When using renewable raw materials, the nitrogen content cannot be controlled at will. To reduce the nitrogen dependency of the MEL production in U. maydis, a 2A peptide strategy for the artificial regulation of the biosynthesis steps was established. Furthermore, important steps for the production of pure MEL-D production could be achieved by eliminating side products such as ustilaginic acid and itaconic acid.
Holistic process development
A new concept for aerobic cultivation - membrane gassing - was developed within the project and a patent application was filed. The integration of the corresponding modules into existing bioreactors enables almost bubble-free aeration of the bioreactor and nearly completely avoids foam formation in the process. The interconnection of the membrane module with a filtration membrane for cell retention also provides the basis for in-situ product separation.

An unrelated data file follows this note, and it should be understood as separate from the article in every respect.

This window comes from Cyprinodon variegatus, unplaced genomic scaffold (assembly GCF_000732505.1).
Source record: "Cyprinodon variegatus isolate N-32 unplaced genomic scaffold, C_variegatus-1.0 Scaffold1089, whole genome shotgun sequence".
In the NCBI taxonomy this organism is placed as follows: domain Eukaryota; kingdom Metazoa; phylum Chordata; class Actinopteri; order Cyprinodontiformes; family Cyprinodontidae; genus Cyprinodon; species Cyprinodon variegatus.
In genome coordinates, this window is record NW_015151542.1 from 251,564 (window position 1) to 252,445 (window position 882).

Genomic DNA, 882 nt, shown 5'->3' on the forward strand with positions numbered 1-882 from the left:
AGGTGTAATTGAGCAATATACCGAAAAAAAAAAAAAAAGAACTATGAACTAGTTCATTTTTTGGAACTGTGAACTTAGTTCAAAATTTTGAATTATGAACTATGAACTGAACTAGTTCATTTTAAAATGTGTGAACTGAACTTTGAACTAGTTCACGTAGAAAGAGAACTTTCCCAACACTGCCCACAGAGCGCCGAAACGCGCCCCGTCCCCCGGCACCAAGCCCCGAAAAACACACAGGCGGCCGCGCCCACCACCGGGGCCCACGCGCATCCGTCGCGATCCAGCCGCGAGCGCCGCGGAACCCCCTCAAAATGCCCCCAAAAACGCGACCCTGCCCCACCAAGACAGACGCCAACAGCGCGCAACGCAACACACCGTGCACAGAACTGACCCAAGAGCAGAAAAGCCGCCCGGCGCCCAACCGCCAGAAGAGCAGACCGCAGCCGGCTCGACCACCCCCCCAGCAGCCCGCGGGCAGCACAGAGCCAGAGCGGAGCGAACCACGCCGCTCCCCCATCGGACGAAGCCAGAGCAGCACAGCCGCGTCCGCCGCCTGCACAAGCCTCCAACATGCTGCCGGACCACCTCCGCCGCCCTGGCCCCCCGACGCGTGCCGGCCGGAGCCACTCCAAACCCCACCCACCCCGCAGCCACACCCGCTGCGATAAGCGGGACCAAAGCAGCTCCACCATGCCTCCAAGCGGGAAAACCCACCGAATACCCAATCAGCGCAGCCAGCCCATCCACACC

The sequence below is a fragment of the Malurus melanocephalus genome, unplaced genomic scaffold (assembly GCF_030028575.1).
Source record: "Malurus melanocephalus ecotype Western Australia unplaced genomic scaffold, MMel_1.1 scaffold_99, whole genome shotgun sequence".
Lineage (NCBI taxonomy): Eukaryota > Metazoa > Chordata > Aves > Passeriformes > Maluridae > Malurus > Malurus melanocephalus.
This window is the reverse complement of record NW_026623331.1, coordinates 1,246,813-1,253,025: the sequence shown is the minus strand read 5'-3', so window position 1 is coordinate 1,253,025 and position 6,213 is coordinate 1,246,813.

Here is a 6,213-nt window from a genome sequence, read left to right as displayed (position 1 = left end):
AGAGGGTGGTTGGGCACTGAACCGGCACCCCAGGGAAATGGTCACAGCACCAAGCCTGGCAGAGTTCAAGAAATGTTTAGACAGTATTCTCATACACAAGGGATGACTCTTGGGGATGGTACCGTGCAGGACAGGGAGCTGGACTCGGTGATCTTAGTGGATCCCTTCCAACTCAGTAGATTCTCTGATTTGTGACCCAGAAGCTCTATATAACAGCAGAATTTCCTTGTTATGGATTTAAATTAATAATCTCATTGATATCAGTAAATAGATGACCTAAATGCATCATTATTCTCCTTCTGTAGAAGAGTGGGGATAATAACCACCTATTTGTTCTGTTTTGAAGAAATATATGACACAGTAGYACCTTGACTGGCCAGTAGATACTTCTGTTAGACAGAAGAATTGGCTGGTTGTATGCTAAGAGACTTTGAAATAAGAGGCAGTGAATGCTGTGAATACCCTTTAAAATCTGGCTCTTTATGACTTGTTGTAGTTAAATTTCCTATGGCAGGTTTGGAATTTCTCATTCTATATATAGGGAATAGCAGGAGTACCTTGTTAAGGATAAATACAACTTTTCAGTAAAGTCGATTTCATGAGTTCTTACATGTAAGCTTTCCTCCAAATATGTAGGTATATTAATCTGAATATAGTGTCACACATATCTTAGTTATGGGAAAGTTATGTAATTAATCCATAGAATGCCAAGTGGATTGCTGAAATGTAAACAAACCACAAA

For purification of the glycolipids from the fermentation broth, different process alternatives were evaluated, which achieve high product purity combined with high recovery and thus low product losses. Pre-selected separation operations were examined experimentally and model-based screening experiments were performed. Afterwards, purification processes were established by interconnecting the examined separation operations. The corresponding process chains were evaluated for different substrates from a socio-economic point of view. The accompanying evaluation of various environmental indicators as part of a life cycle assessment guided the process optimization.
The holistic process approach was successfully put into practice during the project. This is expressed, among other things, in a joint publication on the project's rhamnolipid part.
Dr. Nina Ihling
AVT - Aachener Verfahrenstechnik
RWTH Aachen University
52074 Aachen, Germany
Phone: +49 241 80-47868
Fax: +49 241 80-22570
01.05.2017 – 31.12.2020
Bio² is part of the NRW-Strategieprojekt BioSC and thus funded by the Ministry of Culture and Science of the German State of North Rhine-Westphalia.